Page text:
Funerals begin in Uvalde: White gloves, small casket, overflow crowd
Uvalde, Texas — A week after a gunman ran into a Texas grade school and started shooting, the first of 21 funerals began on Tuesday. Meanwhile, at least one family still hasn’t seen the body of their loved one.
Hundreds of mourners turned out for an afternoon Mass to remember Amerie Jo Garza. Six pallbearers wearing white shirts and gloves carried her small casket into Sacred Heart Catholic Church, which turned away several mourners after reaching capacity. Maite Rodriguez’s funeral was scheduled for later Tuesday at one of the funeral homes in Uvalde, Texas.
The two 10-year-old fourth graders were among 19 children and two teachers killed when 18-year-old Salvador Ramos burst into a classroom on May 24 and began firing a military-style rifle. Visitation for one of the teachers, 48-year-old Irma Garcia, also was Tuesday, along with visitations for children Nevaeh Bravo and Jose Flores Jr.
Amerie loved purple, and Erika Santiago, her husband and their two children wore purple shirts adorned with images of the victims to Amerie’s funeral. Santiago described Amerie as “a nice little girl who smiled a lot,” and who was “so humble and charismatic but full of life.”
Santiago said her 10-year-old son, Adriel, watched in horror when the first images came out on the news after the shooting and he recognized his friends Amerie and Maite.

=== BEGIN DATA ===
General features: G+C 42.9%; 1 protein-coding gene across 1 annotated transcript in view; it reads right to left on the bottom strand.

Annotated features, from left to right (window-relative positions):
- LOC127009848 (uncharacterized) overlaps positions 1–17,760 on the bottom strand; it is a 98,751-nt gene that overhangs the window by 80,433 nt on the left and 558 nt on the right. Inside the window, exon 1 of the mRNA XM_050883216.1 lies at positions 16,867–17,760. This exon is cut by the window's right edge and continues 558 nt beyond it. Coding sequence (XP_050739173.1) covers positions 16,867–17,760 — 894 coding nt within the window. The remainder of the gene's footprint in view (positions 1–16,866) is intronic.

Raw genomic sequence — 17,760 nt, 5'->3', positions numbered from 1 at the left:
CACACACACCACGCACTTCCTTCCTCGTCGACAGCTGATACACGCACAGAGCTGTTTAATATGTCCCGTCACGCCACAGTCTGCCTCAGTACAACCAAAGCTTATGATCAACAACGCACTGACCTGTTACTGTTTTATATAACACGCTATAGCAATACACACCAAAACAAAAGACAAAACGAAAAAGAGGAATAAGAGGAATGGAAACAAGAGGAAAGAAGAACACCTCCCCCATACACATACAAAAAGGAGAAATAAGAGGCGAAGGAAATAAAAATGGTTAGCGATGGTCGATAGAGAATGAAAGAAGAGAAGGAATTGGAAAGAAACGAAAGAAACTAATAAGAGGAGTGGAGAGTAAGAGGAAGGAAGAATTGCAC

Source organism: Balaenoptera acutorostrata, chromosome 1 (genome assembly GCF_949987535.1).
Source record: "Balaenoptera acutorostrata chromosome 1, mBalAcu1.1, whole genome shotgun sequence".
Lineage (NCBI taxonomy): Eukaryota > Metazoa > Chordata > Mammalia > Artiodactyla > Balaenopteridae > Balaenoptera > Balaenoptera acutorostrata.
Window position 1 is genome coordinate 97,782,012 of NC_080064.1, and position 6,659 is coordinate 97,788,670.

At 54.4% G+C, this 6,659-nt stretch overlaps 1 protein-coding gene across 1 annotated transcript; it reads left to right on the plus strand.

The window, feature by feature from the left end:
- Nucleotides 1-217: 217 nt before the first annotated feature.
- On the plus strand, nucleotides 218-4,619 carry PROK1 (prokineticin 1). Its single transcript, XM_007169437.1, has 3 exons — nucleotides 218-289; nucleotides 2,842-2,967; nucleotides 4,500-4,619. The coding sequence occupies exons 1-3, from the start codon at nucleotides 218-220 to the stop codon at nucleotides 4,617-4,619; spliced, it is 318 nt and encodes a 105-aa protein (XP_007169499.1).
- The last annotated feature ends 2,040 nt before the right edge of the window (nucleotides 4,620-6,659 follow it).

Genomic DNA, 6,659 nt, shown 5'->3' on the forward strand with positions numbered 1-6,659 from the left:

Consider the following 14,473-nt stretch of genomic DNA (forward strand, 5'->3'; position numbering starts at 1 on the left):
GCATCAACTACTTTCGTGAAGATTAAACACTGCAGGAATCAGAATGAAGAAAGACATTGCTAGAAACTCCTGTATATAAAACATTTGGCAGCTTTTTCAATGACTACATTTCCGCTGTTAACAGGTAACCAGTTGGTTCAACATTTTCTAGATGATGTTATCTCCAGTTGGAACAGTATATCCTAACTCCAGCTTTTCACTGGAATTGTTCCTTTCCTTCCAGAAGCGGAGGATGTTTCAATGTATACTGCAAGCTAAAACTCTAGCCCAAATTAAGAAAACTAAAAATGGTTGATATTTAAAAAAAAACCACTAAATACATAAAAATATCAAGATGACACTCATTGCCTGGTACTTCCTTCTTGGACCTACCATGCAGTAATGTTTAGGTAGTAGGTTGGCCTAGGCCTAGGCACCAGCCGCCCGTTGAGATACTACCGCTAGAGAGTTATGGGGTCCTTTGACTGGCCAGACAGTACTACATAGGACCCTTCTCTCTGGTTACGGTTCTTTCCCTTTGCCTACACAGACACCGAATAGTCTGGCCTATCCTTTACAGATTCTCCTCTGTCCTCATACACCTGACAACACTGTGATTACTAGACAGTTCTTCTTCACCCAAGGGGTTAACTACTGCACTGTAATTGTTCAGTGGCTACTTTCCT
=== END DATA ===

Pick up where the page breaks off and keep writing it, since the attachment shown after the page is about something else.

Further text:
“It affected him so much,” Santiago said. “He told me he did not want to go to school fearing that could happen. He told me, ‘Mom, I just don’t feel safe.’”
Funerals will continue over the next two-and-a-half weeks. Vincent Salazar’s 11-year-old daughter, Layla, has the last of the scheduled services – her visitation is June 15 with the funeral the following day. Salazar said the family likely won’t see Layla’s body until soon before the visitation.
“It’s strange because usually when somebody dies, these things happen in three or four days,” Salazar said. “It’s not something that goes on this long. I understand there were other children as well, but we’re just waiting to get her back. That’s all we’re focused on.”
Uvalde County Justice of the Peace Eulalio “Lalo” Diaz Jr. said the bodies of all 21 victims were sent to the medical examiner’s office in San Antonio for autopsies, which he said is standard for a major crime.
“Our thing is to have all the facts,” Diaz said. “Even though there is a deceased shooter and we probably won’t have a trial, we still need to have the facts.”
Diaz said the autopsies are complete. He declined to discuss preliminary results and said final reports will take three to four months.
Meanwhile, Diaz said, there simply isn’t enough space at Uvalde’s two funeral homes to keep all of the bodies, so many were sent to out-of-town funeral homes until services near. He said the Uvalde funeral homes are working with the families on when they can see the bodies. A message left at Hillcrest Memorial Funeral Home wasn’t immediately returned. A woman who answered the phone at Rushing-Estes-Knowles Mortuary declined an interview request.